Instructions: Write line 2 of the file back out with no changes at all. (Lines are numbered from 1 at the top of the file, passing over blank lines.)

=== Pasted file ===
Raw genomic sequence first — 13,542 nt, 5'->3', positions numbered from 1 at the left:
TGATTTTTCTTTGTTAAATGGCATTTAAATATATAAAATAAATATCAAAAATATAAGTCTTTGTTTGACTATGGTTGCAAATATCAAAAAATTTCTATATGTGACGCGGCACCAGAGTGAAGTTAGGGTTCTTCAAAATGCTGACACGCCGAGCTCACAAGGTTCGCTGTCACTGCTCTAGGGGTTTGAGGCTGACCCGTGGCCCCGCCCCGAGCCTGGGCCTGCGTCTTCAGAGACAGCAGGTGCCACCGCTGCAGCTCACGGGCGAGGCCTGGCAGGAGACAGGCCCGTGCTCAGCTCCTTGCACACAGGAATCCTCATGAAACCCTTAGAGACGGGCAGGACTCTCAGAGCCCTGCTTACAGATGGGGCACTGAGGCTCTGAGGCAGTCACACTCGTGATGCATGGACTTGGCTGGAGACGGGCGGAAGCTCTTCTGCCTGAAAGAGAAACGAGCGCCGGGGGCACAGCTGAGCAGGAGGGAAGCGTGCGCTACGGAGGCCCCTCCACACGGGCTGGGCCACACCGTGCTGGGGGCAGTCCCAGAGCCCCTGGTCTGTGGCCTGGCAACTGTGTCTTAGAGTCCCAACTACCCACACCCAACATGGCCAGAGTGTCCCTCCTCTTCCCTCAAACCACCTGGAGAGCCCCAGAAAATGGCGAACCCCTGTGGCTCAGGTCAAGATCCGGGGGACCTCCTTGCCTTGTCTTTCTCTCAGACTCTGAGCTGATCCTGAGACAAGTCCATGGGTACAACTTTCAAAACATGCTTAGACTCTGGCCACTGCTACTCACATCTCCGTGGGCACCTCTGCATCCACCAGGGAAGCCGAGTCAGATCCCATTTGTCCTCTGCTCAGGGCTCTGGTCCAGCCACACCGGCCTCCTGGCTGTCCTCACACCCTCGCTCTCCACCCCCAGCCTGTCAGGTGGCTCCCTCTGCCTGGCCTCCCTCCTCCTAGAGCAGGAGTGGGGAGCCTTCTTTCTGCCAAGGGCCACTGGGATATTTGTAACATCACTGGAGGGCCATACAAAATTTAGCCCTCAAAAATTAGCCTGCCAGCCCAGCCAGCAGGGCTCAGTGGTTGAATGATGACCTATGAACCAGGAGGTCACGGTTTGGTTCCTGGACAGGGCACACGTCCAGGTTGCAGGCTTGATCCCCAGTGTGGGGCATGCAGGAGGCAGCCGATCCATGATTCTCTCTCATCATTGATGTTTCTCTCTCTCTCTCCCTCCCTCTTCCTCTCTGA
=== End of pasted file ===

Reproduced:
TGATTTTTCTTTGTTAAATGGCATTTAAATATATAAAATAAATATCAAAAATATAAGTCTTTGTTTGACTATGGTTGCAAATATCAAAAAATTTCTATATGTGACGCGGCACCAGAGTGAAGTTAGGGTTCTTCAAAATGCTGACACGCCGAGCTCACAAGGTTCGCTGTCACTGCTCTAGGGGTTTGAGGCTGACCCGTGGCCCCGCCCCGAGCCTGGGCCTGCGTCTTCAGAGACAGCAGGTGCCACCGCTGCAGCTCACGGGCGAGGCCTGGCAGGAGACAGGCCCGTGCTCAGCTCCTTGCACACAGGAATCCTCATGAAACCCTTAGAGACGGGCAGGACTCTCAGAGCCCTGCTTACAGATGGGGCACTGAGGCTCTGAGGCAGTCACACTCGTGATGCATGGACTTGGCTGGAGACGGGCGGAAGCTCTTCTGCCTGAAAGAGAAACGAGCGCCGGGGGCACAGCTGAGCAGGAGGGAAGCGTGCGCTACGGAGGCCCCTCCACACGGGCTGGGCCACACCGTGCTGGGGGCAGTCCCAGAGCCCCTGGTCTGTGGCCTGGCAACTGTGTCTTAGAGTCCCAACTACCCACACCCAACATGGCCAGAGTGTCCCTCCTCTTCCCTCAAACCACCTGGAGAGCCCCAGAAAATGGCGAACCCCTGTGGCTCAGGTCAAGATCCGGGGGACCTCCTTGCCTTGTCTTTCTCTCAGACTCTGAGCTGATCCTGAGACAAGTCCATGGGTACAACTTTCAAAACATGCTTAGACTCTGGCCACTGCTACTCACATCTCCGTGGGCACCTCTGCATCCACCAGGGAAGCCGAGTCAGATCCCATTTGTCCTCTGCTCAGGGCTCTGGTCCAGCCACACCGGCCTCCTGGCTGTCCTCACACCCTCGCTCTCCACCCCCAGCCTGTCAGGTGGCTCCCTCTGCCTGGCCTCCCTCCTCCTAGAGCAGGAGTGGGGAGCCTTCTTTCTGCCAAGGGCCACTGGGATATTTGTAACATCACTGGAGGGCCATACAAAATTTAGCCCTCAAAAATTAGCCTGCCAGCCCAGCCAGCAGGGCTCAGTGGTTGAATGATGACCTATGAACCAGGAGGTCACGGTTTGGTTCCTGGACAGGGCACACGTCCAGGTTGCAGGCTTGATCCCCAGTGTGGGGCATGCAGGAGGCAGCCGATCCATGATTCTCTCTCATCATTGATGTTTCTCTCTCTCTCTCCCTCCCTCTTCCTCTCTGA